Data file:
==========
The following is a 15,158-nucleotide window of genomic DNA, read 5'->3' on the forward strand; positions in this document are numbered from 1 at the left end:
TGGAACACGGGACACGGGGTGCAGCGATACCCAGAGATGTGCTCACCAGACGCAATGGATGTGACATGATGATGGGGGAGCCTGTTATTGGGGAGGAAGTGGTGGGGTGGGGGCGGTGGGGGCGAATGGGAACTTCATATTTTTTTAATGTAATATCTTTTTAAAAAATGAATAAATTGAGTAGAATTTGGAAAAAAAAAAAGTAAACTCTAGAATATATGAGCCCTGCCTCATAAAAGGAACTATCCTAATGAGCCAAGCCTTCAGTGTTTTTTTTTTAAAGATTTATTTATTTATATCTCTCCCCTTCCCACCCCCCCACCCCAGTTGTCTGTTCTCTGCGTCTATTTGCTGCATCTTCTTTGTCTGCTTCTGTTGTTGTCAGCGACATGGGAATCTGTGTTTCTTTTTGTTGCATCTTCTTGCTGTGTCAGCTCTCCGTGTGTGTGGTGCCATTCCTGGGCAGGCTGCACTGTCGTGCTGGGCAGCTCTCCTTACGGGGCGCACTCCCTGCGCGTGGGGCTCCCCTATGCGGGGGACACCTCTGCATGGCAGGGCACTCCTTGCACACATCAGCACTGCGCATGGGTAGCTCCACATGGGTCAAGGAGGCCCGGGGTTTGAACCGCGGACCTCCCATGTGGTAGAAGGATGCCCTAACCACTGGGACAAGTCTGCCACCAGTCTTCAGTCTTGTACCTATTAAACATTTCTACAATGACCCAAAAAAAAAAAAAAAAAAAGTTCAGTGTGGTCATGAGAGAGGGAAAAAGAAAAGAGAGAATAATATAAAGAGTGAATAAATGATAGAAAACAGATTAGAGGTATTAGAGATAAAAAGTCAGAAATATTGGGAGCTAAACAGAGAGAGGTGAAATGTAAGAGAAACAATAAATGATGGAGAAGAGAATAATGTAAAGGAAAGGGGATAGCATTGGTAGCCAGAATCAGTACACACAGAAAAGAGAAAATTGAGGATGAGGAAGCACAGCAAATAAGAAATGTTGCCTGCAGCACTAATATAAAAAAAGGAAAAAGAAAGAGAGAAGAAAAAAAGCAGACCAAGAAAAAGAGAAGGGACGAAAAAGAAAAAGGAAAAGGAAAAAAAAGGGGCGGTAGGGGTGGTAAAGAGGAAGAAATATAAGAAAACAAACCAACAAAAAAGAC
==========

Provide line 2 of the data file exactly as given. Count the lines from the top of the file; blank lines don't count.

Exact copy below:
TGGAACACGGGACACGGGGTGCAGCGATACCCAGAGATGTGCTCACCAGACGCAATGGATGTGACATGATGATGGGGGAGCCTGTTATTGGGGAGGAAGTGGTGGGGTGGGGGCGGTGGGGGCGAATGGGAACTTCATATTTTTTTAATGTAATATCTTTTTAAAAAATGAATAAATTGAGTAGAATTTGGAAAAAAAAAAAGTAAACTCTAGAATATATGAGCCCTGCCTCATAAAAGGAACTATCCTAATGAGCCAAGCCTTCAGTGTTTTTTTTTTAAAGATTTATTTATTTATATCTCTCCCCTTCCCACCCCCCCACCCCAGTTGTCTGTTCTCTGCGTCTATTTGCTGCATCTTCTTTGTCTGCTTCTGTTGTTGTCAGCGACATGGGAATCTGTGTTTCTTTTTGTTGCATCTTCTTGCTGTGTCAGCTCTCCGTGTGTGTGGTGCCATTCCTGGGCAGGCTGCACTGTCGTGCTGGGCAGCTCTCCTTACGGGGCGCACTCCCTGCGCGTGGGGCTCCCCTATGCGGGGGACACCTCTGCATGGCAGGGCACTCCTTGCACACATCAGCACTGCGCATGGGTAGCTCCACATGGGTCAAGGAGGCCCGGGGTTTGAACCGCGGACCTCCCATGTGGTAGAAGGATGCCCTAACCACTGGGACAAGTCTGCCACCAGTCTTCAGTCTTGTACCTATTAAACATTTCTACAATGACCCAAAAAAAAAAAAAAAAAAAGTTCAGTGTGGTCATGAGAGAGGGAAAAAGAAAAGAGAGAATAATATAAAGAGTGAATAAATGATAGAAAACAGATTAGAGGTATTAGAGATAAAAAGTCAGAAATATTGGGAGCTAAACAGAGAGAGGTGAAATGTAAGAGAAACAATAAATGATGGAGAAGAGAATAATGTAAAGGAAAGGGGATAGCATTGGTAGCCAGAATCAGTACACACAGAAAAGAGAAAATTGAGGATGAGGAAGCACAGCAAATAAGAAATGTTGCCTGCAGCACTAATATAAAAAAAGGAAAAAGAAAGAGAGAAGAAAAAAAGCAGACCAAGAAAAAGAGAAGGGACGAAAAAGAAAAAGGAAAAGGAAAAAAAAGGGGCGGTAGGGGTGGTAAAGAGGAAGAAATATAAGAAAACAAACCAACAAAAAAGAC